And finally …

Let them know that you love them and have always loved them – whether they believe it or not. Saying it is as much for you as it is for them. 

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jeren B

i’m so glad i read this blog , its given me a decision concerning my relationship


Wow. Love is unconditional. Im sorry to say thats not love. I know how this is not a popular idea and it always fail to touch the the hearts of non addicts. This is so hard to explain and non will try to explain it. Im tempted to not say that i am an addict and quit but relapses several times. Now thats out in the open im going to lose your trust, i would say most of you. Especially if you are a non addict. However i do understand why and i do not blame you but not for the lack of trying. I started this comment with thr intention on making a solution i remembered people like you lack the ability to listen, and yes you think you are always right and you think you know everything. But i understand why such ignorance. So im giving up and quit.
If that did not sit right, if that makes you feel just a little furious let it all out. I just gave a peek on what an addicts mindset. How did it feel? Now imagine sad for awhile right, that feeling will fade fast when you are with company who supports and believe you regardless if youre wrong or right. But i want you to remember that feeling and nobody to turn to. That hate will exponentially grow. And over the years yoylu find tharte drugs is the only thing you can feel normal again. Now i know you dont agree and its hard to accept its because the way we treat addicts is very unique. Ask a person why he murdered this and that or why he raped or other vicious and petty crime. They are valid and given value. You have to be an addict to understand how destructive when you are stripped of value. Words cant explain it. It is something you cant relate it is very unique. Unfortunately some addicts are more prone to this than others. Depends on how that connection is lost. Teaching a dog mathematics is how this is similar to me making you understand. Your brain will explode and the only conclusion youll get is that i must be high. How is that helping. I do have the answers i wont tell you because i know you wont do it. Go ahead with your methods that never works.

Leslie L

This article says it all. I was looking for a poem, anything that is appropriate to read at my Grandson’s life celebration in a few days. I am trying to find something positive to say with respect to the last half of his life……he just turned 24 when he overdosed on fentanyl. I didn’t find the words I was looking for in this article but it perfectly summed up his life, his dad’s life and my life over the past many years. His Dad and I loved him so very much….he was such a beautiful baby and child. At age 13 or 14 it began to change and, no matter how hard we tried to get him the help he needed, we lost him to the street. Ultimately, we could not even bring him home for Christmas. The last few years we took gifts to him on Christmas Day at a fast-food restaurant in the inner-city. For years and until a few months before he passed, I spent much of my week taking him for medical treatment, funding, haircuts, appointments, to group homes, addiction treatment, mental institutes and so on. I, too, had to stop giving him money, even $10 as I knew the potential for him using MY money to buy the drugs that would kill him was extremely possible. I realized that with all the sadness and worry, I couldn’t live with the guilt of contributing to his death. While I won’t be using any of this article at his celebration, I was overwhelmed reading it for it was ‘our’ story. I feel so sad for all who are still going through it with their loved ones. In some small way, I am glad his pain is over for he lived a life of hell. Yet I still wonder if there was something we could have done that would have brought him back in the fold.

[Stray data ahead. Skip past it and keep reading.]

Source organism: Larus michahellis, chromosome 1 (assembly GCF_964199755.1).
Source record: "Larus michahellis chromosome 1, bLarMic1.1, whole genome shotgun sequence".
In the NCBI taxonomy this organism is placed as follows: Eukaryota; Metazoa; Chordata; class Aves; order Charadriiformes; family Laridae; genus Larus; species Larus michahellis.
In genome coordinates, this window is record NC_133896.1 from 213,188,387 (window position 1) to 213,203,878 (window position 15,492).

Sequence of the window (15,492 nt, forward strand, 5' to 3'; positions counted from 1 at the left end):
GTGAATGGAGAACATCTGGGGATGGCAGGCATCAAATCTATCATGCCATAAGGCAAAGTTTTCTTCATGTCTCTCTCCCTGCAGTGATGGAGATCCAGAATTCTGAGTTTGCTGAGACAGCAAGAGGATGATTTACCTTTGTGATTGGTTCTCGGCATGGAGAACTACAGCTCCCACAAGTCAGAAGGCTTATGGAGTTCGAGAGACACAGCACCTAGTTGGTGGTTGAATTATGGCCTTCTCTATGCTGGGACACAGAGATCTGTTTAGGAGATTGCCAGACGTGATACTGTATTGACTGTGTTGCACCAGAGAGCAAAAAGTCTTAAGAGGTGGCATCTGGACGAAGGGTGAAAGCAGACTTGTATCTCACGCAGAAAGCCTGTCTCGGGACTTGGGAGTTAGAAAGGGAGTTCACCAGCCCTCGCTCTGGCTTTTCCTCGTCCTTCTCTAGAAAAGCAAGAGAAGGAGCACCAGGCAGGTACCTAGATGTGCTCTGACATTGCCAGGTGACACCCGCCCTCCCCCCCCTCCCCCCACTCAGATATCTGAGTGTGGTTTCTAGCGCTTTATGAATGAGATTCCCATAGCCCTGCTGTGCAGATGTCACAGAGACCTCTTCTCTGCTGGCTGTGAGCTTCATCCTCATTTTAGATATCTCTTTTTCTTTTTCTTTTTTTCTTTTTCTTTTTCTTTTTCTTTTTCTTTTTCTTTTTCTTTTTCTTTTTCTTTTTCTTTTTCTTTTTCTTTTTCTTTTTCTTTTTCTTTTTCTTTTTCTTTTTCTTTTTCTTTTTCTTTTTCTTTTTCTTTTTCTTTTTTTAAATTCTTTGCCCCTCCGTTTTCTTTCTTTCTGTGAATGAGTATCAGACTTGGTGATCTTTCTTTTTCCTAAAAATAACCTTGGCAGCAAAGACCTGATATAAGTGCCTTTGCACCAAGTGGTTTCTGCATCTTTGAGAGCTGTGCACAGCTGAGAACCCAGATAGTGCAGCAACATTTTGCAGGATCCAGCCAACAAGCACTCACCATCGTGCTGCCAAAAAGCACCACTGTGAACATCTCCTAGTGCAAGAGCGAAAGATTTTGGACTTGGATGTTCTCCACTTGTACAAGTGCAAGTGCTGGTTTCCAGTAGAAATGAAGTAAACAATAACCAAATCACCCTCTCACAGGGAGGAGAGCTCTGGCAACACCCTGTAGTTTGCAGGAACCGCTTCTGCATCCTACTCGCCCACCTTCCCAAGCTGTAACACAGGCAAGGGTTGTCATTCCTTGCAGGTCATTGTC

I probably need to find some kind of support group. I, too, am in love with an addict. Engaged to marry one, actually. Up the point when I accepted his ring I knew many, many things were very, very wrong but like alot of people, I was just so happy an excited to be loved that much. He concealed his addiction successfully up until the point that we moved in together. Now he lies about it, steals from me (and I’m financially vulnerable), never takes me out but goes out all the time with his drug addict friends, and generally treats me very much like his house cat. I’ll never stop caring for the person I feel in love with but this new person would have been DOA with me. I’m peacefully and finally beginning to fear that after 8 long years of wasted time, I need to start thinking about changing up my end game. He constantly puts himself first, and I’m sure I’ve improved the quality of his life dramatically. I need a partner, not deadweight.